# Advent of Code 2018 - Day 1, in Kotlin

Kotlin solutions to parts 1 and 2 of Advent of Code 2018, Day 1: 'Chronal Calibration'

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It’s December 1st, and you know what that means - Advent of Code is back! I look forward to this every year, because I have so much fun with it. Like last year, I’m going to try and solve each puzzle on the day they are released, and write a blog post about it. This December is a busy month for me, so we’ll see how long I can keep that up!

If you’d rather just view code, the GitHub Repository is here.

Problem Input

Our input file has one integer (positive or negative) per row. I’m going to reuse my function from last year to load the file into a `List<String>` and pass that to the class that implements our solution. Because they are `Ints`, I may as well parse them while I’m at it…

``````class Day01(rawInput: List<String>) {

private val input: List<Int> = rawInput.map { it.toInt() }

}``````

#### Day 1, Part 1

(Some of the wonderful story elided, go read it yourself, it’s part of the fun!)

“Error: Device must be calibrated before first use. Frequency drift detected. Cannot maintain destination lock.” Below the message, the device shows a sequence of changes in frequency (your puzzle input). A value like +6 means the current frequency increases by 6; a value like -3 means the current frequency decreases by 3.

For example, if the device displays frequency changes of +1, -2, +3, +1, then starting from a frequency of zero, the following changes would occur:

``````Current frequency  0, change of +1; resulting frequency  1.
Current frequency  1, change of -2; resulting frequency -1.
Current frequency -1, change of +3; resulting frequency  2.
Current frequency  2, change of +1; resulting frequency  3.
In this example, the resulting frequency is 3.``````

Here are other example situations:

• `+1, +1, +1 results in 3`
• `+1, +1, -2 results in 0`
• `-1, -2, -3 results in -6`

Starting with a frequency of zero, what is the resulting frequency after all of the changes in frequency have been applied?

Part 1 looks pretty simple, thanks to the `.sum()` extension already provided by Kotlin.

``````fun solvePart1(): Int =
input.sum()``````

That earns us our first star! Onward!

#### Day 1, Part 2

You notice that the device repeats the same frequency change list over and over. To calibrate the device, you need to find the first frequency it reaches twice.

For example, using the same list of changes above, the device would loop as follows:

``````Current frequency  0, change of +1; resulting frequency  1.
Current frequency  1, change of -2; resulting frequency -1.
Current frequency -1, change of +3; resulting frequency  2.
Current frequency  2, change of +1; resulting frequency  3.
(At this point, the device continues from the start of the list.)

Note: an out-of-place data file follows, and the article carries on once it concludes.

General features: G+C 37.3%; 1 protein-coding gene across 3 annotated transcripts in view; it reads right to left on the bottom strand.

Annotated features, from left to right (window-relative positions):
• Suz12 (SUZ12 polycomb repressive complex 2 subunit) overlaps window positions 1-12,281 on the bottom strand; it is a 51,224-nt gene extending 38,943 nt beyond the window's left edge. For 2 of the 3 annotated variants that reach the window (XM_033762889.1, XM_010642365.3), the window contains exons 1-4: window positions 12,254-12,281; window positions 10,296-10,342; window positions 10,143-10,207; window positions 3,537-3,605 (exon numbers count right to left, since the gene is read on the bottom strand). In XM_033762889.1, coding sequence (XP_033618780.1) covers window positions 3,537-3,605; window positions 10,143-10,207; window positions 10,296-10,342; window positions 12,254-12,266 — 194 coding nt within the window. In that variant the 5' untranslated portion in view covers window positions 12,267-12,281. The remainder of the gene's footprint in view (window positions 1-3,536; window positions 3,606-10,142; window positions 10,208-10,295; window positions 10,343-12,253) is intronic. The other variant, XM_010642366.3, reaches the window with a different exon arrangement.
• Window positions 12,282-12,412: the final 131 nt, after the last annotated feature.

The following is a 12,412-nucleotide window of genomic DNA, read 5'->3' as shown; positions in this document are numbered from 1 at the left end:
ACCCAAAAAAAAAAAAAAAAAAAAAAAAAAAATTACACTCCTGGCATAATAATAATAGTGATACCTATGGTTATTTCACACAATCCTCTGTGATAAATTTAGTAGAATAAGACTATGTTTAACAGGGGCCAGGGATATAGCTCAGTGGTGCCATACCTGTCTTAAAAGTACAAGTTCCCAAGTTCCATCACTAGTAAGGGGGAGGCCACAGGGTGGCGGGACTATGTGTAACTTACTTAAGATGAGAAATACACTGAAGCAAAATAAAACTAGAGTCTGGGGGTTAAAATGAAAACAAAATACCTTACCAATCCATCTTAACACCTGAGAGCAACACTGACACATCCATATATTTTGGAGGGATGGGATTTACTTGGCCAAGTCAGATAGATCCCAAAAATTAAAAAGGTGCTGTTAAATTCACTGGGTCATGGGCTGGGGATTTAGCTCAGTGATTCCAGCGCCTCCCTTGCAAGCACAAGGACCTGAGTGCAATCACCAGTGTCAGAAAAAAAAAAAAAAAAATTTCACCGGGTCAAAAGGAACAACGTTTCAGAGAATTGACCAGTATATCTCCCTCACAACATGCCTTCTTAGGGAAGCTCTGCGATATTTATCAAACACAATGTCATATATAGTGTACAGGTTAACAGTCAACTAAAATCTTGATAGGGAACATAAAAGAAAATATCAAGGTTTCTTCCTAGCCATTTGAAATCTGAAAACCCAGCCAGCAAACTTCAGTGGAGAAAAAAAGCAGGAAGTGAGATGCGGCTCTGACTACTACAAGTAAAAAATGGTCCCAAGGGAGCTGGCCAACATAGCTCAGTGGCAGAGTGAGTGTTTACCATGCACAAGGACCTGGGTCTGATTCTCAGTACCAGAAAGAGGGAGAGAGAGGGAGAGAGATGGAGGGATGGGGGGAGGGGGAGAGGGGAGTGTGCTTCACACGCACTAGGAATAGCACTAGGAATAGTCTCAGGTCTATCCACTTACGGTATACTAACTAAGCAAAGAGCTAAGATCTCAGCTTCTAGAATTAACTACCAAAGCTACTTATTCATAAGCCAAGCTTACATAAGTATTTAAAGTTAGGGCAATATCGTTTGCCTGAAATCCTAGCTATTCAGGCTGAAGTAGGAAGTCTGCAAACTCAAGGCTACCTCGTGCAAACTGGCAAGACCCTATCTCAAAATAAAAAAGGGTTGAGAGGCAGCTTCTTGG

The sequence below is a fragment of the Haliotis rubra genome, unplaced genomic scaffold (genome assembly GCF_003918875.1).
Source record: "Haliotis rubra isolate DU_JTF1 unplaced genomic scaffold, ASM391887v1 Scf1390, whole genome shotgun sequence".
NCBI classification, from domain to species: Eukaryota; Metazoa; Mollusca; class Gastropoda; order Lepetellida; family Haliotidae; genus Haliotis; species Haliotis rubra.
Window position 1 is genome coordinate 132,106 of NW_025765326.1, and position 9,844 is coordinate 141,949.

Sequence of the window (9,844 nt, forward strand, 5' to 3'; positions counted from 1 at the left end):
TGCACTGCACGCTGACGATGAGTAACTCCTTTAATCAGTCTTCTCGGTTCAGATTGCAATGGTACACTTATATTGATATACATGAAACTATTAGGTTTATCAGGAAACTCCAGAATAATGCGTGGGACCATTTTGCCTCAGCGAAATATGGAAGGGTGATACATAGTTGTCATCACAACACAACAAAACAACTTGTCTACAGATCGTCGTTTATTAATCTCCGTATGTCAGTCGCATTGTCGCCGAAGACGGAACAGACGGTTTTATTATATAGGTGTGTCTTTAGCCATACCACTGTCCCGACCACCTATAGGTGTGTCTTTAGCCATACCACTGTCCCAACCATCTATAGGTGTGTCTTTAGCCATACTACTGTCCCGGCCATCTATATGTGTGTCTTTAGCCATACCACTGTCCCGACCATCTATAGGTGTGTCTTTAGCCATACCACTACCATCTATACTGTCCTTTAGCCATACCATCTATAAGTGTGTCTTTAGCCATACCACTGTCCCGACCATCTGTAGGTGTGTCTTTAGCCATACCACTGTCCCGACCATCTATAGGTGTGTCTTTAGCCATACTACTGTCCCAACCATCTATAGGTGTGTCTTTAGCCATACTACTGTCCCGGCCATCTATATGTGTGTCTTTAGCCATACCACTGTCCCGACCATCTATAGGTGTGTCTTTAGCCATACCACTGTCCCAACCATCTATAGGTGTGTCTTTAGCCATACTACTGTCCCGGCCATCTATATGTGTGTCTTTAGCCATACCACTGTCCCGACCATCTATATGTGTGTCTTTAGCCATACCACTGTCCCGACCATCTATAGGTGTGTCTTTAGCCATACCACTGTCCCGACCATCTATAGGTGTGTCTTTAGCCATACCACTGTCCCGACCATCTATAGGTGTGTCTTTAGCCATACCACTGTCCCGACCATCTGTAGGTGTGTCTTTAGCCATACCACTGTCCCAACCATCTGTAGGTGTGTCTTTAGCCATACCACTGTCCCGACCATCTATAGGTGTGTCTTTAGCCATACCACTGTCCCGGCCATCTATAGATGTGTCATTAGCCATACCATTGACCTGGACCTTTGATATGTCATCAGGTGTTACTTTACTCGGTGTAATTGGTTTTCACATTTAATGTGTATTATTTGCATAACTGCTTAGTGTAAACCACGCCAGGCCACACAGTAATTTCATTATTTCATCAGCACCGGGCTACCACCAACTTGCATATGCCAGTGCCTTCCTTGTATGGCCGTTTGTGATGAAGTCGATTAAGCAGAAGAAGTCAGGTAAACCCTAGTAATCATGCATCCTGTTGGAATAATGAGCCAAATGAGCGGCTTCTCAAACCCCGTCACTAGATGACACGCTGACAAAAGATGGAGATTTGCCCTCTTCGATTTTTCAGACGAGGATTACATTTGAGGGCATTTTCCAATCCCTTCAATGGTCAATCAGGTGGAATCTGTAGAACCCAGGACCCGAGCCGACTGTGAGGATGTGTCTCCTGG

Current frequency  3, change of +1; resulting frequency  4.
Current frequency  4, change of -2; resulting frequency  2, which has already been seen.``````

In this example, the first frequency reached twice is 2.

Note that your device might need to repeat its list of frequency changes many times before a duplicate frequency is found, and that duplicates might be found while in the middle of processing the list.

Here are other examples:

• `+1, -1 first reaches 0 twice.`
• `+3, +3, +4, -2, -4 first reaches 10 twice.`
• `-6, +3, +8, +5, -6 first reaches 5 twice.`
• `+7, +7, -2, -7, -4 first reaches 14 twice.`

What is the first frequency your device reaches twice?

By reading carefully we know that we may have to loop through our list of inputs multiple times. This sounds like we could use an infinite sequence here. Thankfully, creating these in Kotlin 1.3 is pretty simple, so I’ll write an extension function that we can use in later problems if we need to.

``````fun <T> List<T>.toInfiniteSequence(): Sequence<T> = sequence {
if (this@toInfiniteSequence.isEmpty()) {
return@sequence
}
while (true) {
yieldAll(this@toInfiniteSequence)
}
}``````

All this does is check that our list isn’t empty (in this case it’s not, but I wanted to be thorough), and if not, just keep yielding the entire list. Kotlin will turn this into a sequence for us. Easy, right? The only weird part is having to label `this`. That’s because we’re in a coroutine scope here and we have multiple concepts of `this` going on at once, so we have to be explicit.

Since the sequence does most of the work for us, we can move directly to our solution:

``````fun solvePart2(): Int {
val frequencies = mutableSetOf(0)
var sum = 0
return input.toInfiniteSequence()
.map {
sum += it
sum
}
In this case, we have two side effects: maintenance of the set of `frequencies` we’ve already seen, and the latest `sum`. Normally, I try to avoid code like this but the alternatives (one with `fold` and one recursive solution) were either too complicated or too slow (or both). In this solution, we use our infinite sequence to provide values that we map to the existing sum. This turns our sequence of inputs into a sequence of sums. Then we just stop the first time we’ve seen the sum before, by testing against our `frequencies` set.